December 14, 2006
In Over Their Heads? Sony Finds Out That Astroturf Marketing Can Quickly Put You Out in the Weeds

When will people get the picture? Astroturf campaigns, as they are often called, make people mad. While there is some fun in playing with avatars and some degree of skill in trickery in taking on aspects of one's biography that may not be "true" in online spaces, there's a difference between my pretending to be Duane Gill in a chatroom and what Sony has apparently done. (By the way, as a complete aside, people actually believed my Duane Gill impersonation as a teenager, usually with the argument, "He must be telling the truth. What idiot would waste their time pretending to be Duane Gill???)

Blake Snow with Joystiq All I Want for Xmas is a PSP, in which two kids are trying to convince their parents to buy them the game console. Snow questions their authenticity just from the perhaps too stereotypical behavior of the kids. "The site only uses lower case letters, always references 'two' as '2,' embraces hip phrases like 'here's the deal,' publishes fake user-generated comments like "this is the best site ever" under the alias of True Gamer, and posts homemade rap videos full of stage props and trite 'izzies.'" He says of their YouTube video, "It just screams street cred."

The problem is that there's not much credibility at all in the fact that the video is posted on a domain owned by Zipatoni, a marketing company. Snow's words are actually pretty acerbic and at least sarcastic..."Dense marketers usually do an excellent job in fooling ignorant customers with such authenticity." Searching out the domain ownership, etc. Now, THAT's another good example of grassroots journalism.

And how does Sony react? Well, they are like those villains on Scooby Doo, when they inevitably have that mask ripped off of them at the end of the episode. So, here is Sony, in their best Miner 49er impersonation:

Busted. Nailed. Snagged. As many of you have figured out (maybe our speech was a little too funky fresh???), Peter isn't a real hip-hop maven and this site was actually developed by Sony. Guess we were trying to be just a little too clever. From this point forward, we will just stick to making cool products, and use this site to give you nothing but the facts on the PSP.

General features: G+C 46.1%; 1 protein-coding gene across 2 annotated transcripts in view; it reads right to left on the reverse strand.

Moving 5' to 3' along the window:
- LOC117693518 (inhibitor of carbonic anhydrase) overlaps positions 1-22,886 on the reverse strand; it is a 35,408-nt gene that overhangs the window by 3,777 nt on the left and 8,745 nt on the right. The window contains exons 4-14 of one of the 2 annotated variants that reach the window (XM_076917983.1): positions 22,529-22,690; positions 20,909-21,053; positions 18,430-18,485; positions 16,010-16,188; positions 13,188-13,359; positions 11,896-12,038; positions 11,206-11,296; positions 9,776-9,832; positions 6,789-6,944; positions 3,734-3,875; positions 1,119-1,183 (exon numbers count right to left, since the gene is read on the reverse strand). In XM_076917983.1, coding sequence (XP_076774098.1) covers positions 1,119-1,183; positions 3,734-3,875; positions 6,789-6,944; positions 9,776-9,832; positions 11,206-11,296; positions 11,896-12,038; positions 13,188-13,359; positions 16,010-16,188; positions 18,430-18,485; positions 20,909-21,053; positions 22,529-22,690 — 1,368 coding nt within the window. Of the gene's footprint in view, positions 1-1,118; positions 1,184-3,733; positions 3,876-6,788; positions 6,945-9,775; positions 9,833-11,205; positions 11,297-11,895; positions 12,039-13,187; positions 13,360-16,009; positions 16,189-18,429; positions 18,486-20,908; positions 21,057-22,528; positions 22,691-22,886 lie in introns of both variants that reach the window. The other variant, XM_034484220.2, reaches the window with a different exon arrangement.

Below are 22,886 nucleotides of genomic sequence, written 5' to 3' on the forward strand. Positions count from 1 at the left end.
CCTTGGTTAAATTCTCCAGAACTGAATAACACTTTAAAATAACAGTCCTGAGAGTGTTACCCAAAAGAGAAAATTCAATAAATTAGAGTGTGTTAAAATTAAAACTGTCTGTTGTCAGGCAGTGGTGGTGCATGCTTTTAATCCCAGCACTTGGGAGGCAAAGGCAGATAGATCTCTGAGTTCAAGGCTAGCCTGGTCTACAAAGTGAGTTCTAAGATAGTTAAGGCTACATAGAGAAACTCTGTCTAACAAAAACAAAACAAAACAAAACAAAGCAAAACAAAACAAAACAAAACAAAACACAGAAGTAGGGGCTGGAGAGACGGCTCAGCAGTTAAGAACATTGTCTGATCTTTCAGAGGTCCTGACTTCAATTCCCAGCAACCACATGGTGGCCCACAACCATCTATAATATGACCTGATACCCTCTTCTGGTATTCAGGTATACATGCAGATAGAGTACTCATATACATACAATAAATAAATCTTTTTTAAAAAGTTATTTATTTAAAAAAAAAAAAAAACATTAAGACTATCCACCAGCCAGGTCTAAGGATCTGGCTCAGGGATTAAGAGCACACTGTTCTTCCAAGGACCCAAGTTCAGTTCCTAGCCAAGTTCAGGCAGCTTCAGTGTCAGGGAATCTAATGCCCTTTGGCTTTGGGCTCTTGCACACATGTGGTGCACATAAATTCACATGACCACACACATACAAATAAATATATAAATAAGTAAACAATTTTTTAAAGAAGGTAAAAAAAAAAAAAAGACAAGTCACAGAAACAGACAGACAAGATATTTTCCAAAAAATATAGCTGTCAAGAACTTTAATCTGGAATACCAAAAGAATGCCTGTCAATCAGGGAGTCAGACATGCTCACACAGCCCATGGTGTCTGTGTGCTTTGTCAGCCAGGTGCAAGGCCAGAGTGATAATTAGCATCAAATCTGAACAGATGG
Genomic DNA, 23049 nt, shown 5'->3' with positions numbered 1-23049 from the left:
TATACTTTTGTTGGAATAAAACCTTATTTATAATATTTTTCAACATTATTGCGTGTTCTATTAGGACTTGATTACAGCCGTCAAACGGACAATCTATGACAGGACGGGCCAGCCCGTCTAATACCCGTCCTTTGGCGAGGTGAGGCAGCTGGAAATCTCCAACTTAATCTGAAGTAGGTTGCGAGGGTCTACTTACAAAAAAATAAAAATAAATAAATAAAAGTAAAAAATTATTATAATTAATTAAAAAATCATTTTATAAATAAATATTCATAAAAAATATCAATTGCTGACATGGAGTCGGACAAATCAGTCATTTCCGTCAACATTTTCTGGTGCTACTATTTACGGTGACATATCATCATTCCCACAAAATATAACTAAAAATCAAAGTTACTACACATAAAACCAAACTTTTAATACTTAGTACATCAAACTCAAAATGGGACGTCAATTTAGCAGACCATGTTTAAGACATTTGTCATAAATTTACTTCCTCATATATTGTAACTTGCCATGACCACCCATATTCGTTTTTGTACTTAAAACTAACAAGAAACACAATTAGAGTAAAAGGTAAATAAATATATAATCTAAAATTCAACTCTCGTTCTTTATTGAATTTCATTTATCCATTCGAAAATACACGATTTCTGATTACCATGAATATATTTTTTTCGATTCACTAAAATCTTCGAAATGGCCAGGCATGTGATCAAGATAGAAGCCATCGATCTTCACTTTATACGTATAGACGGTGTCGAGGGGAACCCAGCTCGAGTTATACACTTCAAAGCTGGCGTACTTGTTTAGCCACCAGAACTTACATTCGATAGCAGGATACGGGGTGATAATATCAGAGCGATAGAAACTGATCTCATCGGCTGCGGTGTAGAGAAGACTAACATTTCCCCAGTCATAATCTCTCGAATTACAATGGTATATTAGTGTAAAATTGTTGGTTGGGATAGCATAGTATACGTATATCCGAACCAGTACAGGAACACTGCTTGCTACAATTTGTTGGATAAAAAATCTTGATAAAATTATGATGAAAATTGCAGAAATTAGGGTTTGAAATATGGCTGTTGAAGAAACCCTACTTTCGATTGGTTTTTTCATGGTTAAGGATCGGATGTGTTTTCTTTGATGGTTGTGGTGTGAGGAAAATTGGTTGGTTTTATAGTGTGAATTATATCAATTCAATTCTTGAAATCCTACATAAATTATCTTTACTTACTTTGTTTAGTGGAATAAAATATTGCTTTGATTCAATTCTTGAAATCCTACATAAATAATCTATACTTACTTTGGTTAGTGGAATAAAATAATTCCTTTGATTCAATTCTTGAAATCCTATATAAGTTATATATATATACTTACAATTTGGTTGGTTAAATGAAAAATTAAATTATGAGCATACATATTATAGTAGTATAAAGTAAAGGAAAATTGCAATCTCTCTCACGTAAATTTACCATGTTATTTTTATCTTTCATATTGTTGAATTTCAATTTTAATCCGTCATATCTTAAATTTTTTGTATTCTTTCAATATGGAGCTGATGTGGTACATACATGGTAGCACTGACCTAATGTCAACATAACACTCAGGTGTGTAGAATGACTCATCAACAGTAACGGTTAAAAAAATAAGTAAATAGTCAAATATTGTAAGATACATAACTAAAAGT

Probably should have thought of that BEFORE attempting this stunt...but what do you do when you're caught red-handed?

We should thank the people over at Something Awful in the discussion forums for riding their Mystery Machine to the rescue, particularly user Babylonian for initially questioning the video's authenticity. By the way...look these comments over and see what the repercussions for a boneheaded move looks like...Such as squidgee, who writes, "Jesus christ, not only is it a blatant ad but it's completely retarded." They would have gotten away with it, if it weren't for those stupid kids.

And, while Blake gives them props for fessing up, he points out the permanent damage to their credibility in the process:

Funky fresh? Confusing cleverness with deceit? You're still not getting it. Regardless, kudos for admitting to the mistake, but an apology to your customers while leaving up critical comments would have been better. Also, just know your products got a little less "cool" in the process. Think of it as consumer restitution.

The folks at Penny Arcade had some fun with a comic about it, and Tycho writes:

We need to distinguish between "viral" marketing and "guerilla" marketing. The reality is that no agency can create viral marketing, this is the sole domain of the consumer. Viral marketing is what happens when a campaign works - when we allow their message to travel via our own superefficient conduits. Perhaps it is entertaining on its own terms, divorced from the message. Perhaps it is a game or a story, like I Love Bees or other ARGs, where we take ownership in it. What distinguishes this from Guerilla Marketing is that we are aware of the message. When we are not aware of the message, or when the agents of the message misrepresent themselves, we call this "deception."

Aleks Krotoski at The Guardian questions whether this might be some sort of indication that Sony's finger on the pulse of pop culture is slipping:

In the past, Sony's award-winning PlayStation brand ads were celebrated for their creativity and innovation. Their recent campaigns, including an ill-advised series of graffiti art, suggests that they are having difficulty getting a handle on the bottom-up, community driven opportunities made possible with social software.

But Sony and Zipatoni shouldn't feel bad. At least they have company in the gutter. That doghouse may be small, but it's better than no house at all. Edelman and Wal-Mart, move it on over.